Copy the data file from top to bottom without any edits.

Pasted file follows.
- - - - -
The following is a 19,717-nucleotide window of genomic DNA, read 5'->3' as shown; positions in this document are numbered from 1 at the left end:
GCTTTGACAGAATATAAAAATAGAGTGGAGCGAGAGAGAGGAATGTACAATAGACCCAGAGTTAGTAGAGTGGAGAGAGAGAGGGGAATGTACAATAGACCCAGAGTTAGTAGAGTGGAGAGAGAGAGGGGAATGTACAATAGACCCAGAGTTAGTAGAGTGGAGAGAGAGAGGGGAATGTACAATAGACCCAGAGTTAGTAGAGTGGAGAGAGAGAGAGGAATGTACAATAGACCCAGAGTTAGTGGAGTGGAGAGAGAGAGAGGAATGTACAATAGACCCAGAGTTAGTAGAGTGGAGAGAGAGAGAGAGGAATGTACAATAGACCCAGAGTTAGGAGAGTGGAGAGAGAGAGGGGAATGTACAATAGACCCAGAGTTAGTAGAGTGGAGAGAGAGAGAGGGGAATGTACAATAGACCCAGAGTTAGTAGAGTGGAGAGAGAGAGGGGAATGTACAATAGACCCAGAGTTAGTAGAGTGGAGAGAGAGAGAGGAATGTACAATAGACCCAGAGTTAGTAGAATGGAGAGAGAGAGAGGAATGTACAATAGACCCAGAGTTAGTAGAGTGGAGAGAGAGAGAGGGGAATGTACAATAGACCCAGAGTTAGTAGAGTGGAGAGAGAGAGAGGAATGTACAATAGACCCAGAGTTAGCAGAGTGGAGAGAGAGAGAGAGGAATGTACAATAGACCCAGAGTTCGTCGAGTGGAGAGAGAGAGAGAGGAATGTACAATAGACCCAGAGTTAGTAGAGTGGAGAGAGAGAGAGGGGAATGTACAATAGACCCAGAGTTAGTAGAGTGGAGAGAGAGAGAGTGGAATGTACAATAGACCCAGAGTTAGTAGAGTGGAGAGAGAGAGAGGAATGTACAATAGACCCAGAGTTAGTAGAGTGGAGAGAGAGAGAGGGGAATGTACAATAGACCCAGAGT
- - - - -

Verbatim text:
The following is a 19,717-nucleotide window of genomic DNA, read 5'->3' as shown; positions in this document are numbered from 1 at the left end:
GCTTTGACAGAATATAAAAATAGAGTGGAGCGAGAGAGAGGAATGTACAATAGACCCAGAGTTAGTAGAGTGGAGAGAGAGAGGGGAATGTACAATAGACCCAGAGTTAGTAGAGTGGAGAGAGAGAGGGGAATGTACAATAGACCCAGAGTTAGTAGAGTGGAGAGAGAGAGGGGAATGTACAATAGACCCAGAGTTAGTAGAGTGGAGAGAGAGAGAGGAATGTACAATAGACCCAGAGTTAGTGGAGTGGAGAGAGAGAGAGGAATGTACAATAGACCCAGAGTTAGTAGAGTGGAGAGAGAGAGAGAGGAATGTACAATAGACCCAGAGTTAGGAGAGTGGAGAGAGAGAGGGGAATGTACAATAGACCCAGAGTTAGTAGAGTGGAGAGAGAGAGAGGGGAATGTACAATAGACCCAGAGTTAGTAGAGTGGAGAGAGAGAGGGGAATGTACAATAGACCCAGAGTTAGTAGAGTGGAGAGAGAGAGAGGAATGTACAATAGACCCAGAGTTAGTAGAATGGAGAGAGAGAGAGGAATGTACAATAGACCCAGAGTTAGTAGAGTGGAGAGAGAGAGAGGGGAATGTACAATAGACCCAGAGTTAGTAGAGTGGAGAGAGAGAGAGGAATGTACAATAGACCCAGAGTTAGCAGAGTGGAGAGAGAGAGAGAGGAATGTACAATAGACCCAGAGTTCGTCGAGTGGAGAGAGAGAGAGAGGAATGTACAATAGACCCAGAGTTAGTAGAGTGGAGAGAGAGAGAGGGGAATGTACAATAGACCCAGAGTTAGTAGAGTGGAGAGAGAGAGAGTGGAATGTACAATAGACCCAGAGTTAGTAGAGTGGAGAGAGAGAGAGGAATGTACAATAGACCCAGAGTTAGTAGAGTGGAGAGAGAGAGAGGGGAATGTACAATAGACCCAGAGT